The next year was a bit better. Plymouth sales rose to 610,959 cars. But Chevrolet’s sales rose to 1,498,590, while Ford sales surged to 1,208,912.
It was the same for the next several model years. Ford and Chevrolet were in a dogfight for first, while Plymouth was always a distant third.
It should be emphasized that Chrysler in the immediate post-war era was selling well built and thoughtfully engineered automobiles. But it was in no hurry to be the first to introduce new post-war models. In fact, Chrysler was the last of the major car companies to do so, in March 1949.
The new models included three series of Plymouth cars. The least costly was the P17 Deluxe. It was built on a 111-inch wheelbase and represented basic transportation. There were three body styles – a businessman’s coupe, a five-passenger fastback two-door sedan and a two-door, all-steel body Suburban station wagon.
The more expensive Deluxe rode on 118.5-inch wheelbase, but was over four inches shorter than its 1948 counterpart. As with the cheaper Deluxe, there was little chrome on the exterior but the interior was better appointed. There were only two body styles available – a two-door notchback club coupe and a four-door sedan.
Plymouth’s top model was the P18 Special Deluxe. It also rode on the new 118.5-inch wheelbase but was given more exterior brightwork and much better interior appointments. The Special Deluxe was available as a club coupe, convertible, four-door sedan or a four-door wood-body station wagon.
The box-like appearance inherent to the new “Keller” Plymouths provided much more glass area than in the 1948 models. Windshields were 37 per cent bigger while rear windows were 35 per cent larger.
But the corporation seemed to spend more attention to the new cars’ interior than exterior. Inside were pleasant-looking instrument panels that featured three circular white-on-black gauges, set into a rich-looking woodgrain panel. Near the center were chrome-plated heater/defroster controls. New was a key-start ignition switch that replaced the old key-and-push-button setup from the previous year. Overall, the interiors were much improved.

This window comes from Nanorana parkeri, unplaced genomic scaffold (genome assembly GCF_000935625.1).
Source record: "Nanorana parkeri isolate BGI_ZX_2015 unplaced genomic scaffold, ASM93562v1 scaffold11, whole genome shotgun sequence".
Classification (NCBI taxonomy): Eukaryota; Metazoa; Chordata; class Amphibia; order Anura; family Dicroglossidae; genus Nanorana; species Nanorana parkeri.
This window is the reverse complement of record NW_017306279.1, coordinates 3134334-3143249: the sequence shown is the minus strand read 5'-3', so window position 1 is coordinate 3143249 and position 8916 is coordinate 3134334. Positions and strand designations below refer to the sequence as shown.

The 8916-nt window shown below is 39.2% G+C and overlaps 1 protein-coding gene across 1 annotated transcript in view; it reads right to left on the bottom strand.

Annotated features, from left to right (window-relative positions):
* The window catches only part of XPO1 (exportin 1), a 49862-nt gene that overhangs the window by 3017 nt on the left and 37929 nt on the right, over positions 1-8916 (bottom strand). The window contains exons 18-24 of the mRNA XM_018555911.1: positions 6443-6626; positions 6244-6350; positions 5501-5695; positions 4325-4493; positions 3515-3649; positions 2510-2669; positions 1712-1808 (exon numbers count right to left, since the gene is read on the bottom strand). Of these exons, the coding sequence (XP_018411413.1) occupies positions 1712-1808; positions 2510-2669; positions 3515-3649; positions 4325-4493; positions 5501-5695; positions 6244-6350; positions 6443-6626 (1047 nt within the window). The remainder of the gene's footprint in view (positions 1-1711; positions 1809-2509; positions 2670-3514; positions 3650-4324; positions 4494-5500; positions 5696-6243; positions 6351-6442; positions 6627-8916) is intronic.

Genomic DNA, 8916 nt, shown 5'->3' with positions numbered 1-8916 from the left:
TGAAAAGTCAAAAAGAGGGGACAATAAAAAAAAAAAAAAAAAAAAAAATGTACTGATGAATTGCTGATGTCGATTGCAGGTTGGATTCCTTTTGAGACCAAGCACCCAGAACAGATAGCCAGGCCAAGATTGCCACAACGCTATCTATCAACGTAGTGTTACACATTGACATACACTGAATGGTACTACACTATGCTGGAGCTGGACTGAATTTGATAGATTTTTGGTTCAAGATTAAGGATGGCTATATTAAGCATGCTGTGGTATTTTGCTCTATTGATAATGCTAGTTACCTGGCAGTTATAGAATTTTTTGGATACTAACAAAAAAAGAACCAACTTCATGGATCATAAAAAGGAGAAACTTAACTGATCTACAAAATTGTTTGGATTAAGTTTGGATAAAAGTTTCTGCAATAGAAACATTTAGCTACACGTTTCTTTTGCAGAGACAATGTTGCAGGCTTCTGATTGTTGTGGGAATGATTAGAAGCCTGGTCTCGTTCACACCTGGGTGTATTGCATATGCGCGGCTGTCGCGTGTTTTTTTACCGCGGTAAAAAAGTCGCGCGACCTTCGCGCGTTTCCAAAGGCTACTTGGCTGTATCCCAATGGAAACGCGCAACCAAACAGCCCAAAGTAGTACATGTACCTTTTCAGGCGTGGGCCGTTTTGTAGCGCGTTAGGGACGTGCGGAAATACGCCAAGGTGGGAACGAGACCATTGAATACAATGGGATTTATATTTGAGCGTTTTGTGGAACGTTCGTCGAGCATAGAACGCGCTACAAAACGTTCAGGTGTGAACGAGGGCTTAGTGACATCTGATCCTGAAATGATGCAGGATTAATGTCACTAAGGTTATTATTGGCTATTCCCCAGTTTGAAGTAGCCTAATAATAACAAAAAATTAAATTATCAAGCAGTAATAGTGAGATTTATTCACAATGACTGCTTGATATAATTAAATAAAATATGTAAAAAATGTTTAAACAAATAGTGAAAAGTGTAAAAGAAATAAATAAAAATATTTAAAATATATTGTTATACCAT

All Plymouth cars were powered by a 217-cubic-inch six-cylinder engine. The engine had been improved for 1949 by raising the compression to 7.0. As such, Plymouth was able to increase horsepower to 97.
The introduction of the new Plymouths was so late in the model year that it was inevitable that total 1949 sales would be soft. Yet Plymouth was still the third-ranking brand for 1949, although well behind Ford and Chevrolet.
Plymouth’s new cars continued mostly unchanged for 1950, and were given new names for 1951. The entry-level Deluxe became the Concord. The mid-priced Deluxe became the Cambridge. And the Special Deluxe became the Cranbrook. The cars continued through to the 1953 model year, although Concord was dropped and Cambridge became the entry Plymouth.
A very good example of a 1952 Plymouth Cranbrook was on display at a September car show held in Thamesville. The four-door sedan was painted in an emerald green and sported a white roof, as well as an emerald green sun visor. The car sat on four wide-whitewall tires, and is a stunning example of K.T. Keller’s styling dictum.
The Cranbrook on display would have been built with the flathead six-cylinder engine, and its manual transmission would have been operated through a three-speed column-mounted shifter.
Because the Cranbrook was Plymouth’s most expensive car for 1952, it came with items such as a heater and window defroster, a radio, trim rings and hubcaps. Available options would have included fog lamps, tinted glass and seat covers, to name a few.
Cranbrook became a popular Plymouth. More than 368,000 units were built for 1952. Production was somewhat abbreviated because of the Korean War effort; for 1953, more than 400,000 Cranbrook cars would be built and sold.